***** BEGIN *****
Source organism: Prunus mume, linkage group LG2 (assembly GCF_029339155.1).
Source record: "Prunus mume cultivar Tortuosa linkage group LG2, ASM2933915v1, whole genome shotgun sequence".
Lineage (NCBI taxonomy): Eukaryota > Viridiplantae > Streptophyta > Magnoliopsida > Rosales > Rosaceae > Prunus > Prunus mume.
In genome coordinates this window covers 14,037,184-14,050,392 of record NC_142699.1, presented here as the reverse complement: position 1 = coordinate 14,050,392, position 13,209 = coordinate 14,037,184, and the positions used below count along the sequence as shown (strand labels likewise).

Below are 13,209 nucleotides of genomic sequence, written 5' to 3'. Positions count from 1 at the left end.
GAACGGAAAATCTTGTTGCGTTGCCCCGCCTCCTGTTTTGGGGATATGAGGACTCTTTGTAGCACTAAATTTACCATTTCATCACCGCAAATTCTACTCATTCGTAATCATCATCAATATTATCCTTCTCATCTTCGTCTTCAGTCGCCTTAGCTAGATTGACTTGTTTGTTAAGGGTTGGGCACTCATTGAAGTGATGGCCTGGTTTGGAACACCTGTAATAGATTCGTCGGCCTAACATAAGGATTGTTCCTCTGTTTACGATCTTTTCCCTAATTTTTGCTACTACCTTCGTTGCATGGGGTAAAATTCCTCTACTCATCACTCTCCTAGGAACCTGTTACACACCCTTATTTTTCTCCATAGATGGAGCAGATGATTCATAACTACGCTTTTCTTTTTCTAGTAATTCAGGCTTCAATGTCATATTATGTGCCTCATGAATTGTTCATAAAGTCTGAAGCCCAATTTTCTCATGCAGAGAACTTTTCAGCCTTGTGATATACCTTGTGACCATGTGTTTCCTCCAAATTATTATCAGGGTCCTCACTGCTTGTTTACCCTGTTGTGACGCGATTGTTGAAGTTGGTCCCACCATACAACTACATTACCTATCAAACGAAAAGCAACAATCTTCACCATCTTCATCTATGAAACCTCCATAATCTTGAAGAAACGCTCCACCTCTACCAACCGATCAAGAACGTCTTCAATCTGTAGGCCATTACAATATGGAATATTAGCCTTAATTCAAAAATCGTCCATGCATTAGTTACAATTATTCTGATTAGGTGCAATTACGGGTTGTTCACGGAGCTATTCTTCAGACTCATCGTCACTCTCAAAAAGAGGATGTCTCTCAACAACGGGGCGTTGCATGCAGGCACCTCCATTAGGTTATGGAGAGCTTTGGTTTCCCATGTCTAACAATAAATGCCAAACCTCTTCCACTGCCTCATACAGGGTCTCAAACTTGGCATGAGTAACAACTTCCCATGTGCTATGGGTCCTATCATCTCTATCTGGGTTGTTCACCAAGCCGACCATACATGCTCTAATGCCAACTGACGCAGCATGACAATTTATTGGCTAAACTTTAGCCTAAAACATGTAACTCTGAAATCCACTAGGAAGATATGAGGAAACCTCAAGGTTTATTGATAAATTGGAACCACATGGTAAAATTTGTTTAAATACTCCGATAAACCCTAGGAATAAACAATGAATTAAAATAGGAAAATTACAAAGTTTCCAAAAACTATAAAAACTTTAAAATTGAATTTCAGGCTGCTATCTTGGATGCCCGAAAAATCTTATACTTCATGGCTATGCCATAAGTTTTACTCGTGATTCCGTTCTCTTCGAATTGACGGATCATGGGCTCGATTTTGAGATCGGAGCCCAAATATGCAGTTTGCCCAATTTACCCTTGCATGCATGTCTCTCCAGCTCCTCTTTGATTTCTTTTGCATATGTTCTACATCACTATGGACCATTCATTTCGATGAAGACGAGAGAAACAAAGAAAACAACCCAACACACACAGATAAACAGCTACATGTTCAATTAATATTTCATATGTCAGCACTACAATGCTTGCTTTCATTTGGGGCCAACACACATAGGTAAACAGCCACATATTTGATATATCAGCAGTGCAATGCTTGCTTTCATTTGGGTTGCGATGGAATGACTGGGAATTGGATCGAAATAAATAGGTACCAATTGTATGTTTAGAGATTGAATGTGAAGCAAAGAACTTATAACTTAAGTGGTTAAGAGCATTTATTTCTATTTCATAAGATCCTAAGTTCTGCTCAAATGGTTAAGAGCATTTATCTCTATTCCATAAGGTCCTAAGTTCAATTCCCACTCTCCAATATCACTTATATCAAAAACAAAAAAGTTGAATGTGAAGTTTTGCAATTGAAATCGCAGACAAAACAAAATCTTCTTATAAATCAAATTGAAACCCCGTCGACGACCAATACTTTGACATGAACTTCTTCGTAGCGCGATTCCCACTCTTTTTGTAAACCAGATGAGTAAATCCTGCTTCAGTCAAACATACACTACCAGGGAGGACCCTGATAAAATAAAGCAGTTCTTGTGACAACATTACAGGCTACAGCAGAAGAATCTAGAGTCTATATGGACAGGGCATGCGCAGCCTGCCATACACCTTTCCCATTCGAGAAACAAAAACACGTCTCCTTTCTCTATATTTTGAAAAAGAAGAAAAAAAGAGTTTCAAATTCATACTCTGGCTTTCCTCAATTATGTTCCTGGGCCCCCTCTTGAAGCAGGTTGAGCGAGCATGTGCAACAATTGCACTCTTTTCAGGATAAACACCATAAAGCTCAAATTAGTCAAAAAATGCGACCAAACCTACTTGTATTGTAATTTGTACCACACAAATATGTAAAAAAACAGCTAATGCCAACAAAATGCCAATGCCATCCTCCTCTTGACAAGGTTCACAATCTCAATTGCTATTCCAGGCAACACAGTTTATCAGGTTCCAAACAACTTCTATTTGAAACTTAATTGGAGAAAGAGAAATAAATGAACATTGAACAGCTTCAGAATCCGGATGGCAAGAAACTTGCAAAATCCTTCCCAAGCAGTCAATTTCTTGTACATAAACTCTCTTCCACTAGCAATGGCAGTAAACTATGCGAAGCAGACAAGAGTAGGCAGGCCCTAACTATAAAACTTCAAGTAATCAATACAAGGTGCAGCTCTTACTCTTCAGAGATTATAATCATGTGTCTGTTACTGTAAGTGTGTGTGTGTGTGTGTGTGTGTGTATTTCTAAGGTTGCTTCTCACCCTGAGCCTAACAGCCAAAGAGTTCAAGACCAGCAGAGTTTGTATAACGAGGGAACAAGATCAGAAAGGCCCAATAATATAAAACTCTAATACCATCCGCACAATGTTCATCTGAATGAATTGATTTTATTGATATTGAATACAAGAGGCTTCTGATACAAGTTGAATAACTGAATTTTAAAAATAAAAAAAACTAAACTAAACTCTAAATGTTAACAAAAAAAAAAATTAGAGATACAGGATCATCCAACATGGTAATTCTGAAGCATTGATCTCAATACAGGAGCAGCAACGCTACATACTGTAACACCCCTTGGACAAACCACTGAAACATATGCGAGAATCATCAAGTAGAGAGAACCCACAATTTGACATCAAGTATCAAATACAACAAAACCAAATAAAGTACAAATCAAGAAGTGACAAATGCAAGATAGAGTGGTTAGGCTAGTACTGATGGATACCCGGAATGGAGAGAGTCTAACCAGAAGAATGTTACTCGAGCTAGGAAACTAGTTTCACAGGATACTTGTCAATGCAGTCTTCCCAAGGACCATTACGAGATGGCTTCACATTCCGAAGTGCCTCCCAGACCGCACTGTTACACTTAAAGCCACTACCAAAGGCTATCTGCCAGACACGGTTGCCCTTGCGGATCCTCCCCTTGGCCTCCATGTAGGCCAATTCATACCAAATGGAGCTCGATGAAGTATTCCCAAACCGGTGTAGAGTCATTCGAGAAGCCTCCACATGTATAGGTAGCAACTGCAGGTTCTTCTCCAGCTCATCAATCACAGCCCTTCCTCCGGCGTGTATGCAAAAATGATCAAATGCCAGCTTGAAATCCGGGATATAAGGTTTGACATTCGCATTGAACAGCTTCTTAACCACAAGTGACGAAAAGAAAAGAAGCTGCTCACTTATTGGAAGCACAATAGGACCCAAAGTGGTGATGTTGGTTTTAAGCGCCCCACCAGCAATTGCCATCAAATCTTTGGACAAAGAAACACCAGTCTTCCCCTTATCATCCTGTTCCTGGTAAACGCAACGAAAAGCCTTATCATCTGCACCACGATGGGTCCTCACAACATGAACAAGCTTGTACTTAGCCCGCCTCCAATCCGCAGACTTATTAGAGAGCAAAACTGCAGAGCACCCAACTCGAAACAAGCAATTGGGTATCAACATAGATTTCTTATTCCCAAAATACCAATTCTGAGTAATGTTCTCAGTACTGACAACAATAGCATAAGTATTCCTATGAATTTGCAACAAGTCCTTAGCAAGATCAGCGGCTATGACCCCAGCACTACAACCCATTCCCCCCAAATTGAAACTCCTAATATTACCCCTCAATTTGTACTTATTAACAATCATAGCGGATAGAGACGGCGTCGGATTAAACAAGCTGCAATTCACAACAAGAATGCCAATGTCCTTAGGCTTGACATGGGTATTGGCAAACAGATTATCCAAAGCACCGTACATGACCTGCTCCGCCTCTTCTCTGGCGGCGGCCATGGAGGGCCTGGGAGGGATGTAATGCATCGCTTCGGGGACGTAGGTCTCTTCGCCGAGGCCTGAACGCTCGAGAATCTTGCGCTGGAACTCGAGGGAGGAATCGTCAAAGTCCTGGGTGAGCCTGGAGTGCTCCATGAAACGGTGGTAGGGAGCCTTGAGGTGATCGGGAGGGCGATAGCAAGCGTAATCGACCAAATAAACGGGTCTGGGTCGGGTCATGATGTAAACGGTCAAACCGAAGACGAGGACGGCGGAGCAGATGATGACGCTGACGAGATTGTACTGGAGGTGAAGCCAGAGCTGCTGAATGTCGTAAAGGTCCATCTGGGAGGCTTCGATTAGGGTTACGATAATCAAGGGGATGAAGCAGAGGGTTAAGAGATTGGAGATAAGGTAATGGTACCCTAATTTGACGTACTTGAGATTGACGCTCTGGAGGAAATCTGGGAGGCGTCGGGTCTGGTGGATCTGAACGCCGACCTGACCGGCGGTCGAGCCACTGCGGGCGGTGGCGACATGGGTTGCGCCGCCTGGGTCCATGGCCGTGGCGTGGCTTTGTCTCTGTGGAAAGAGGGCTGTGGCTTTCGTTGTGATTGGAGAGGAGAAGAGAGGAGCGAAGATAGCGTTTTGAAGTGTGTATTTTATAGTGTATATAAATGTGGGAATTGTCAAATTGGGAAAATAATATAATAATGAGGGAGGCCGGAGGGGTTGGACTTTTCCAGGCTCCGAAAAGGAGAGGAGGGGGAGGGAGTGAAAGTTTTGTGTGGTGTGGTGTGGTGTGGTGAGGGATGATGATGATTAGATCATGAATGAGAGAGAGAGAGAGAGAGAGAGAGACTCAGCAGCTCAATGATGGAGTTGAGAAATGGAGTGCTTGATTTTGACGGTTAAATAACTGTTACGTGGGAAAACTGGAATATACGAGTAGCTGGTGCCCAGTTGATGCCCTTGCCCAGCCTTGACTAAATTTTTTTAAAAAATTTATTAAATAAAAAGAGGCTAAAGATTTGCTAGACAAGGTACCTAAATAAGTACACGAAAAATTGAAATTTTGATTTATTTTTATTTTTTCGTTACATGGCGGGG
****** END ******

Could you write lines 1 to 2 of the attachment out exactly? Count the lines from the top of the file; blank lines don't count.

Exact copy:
Source organism: Prunus mume, linkage group LG2 (assembly GCF_029339155.1).
Source record: "Prunus mume cultivar Tortuosa linkage group LG2, ASM2933915v1, whole genome shotgun sequence".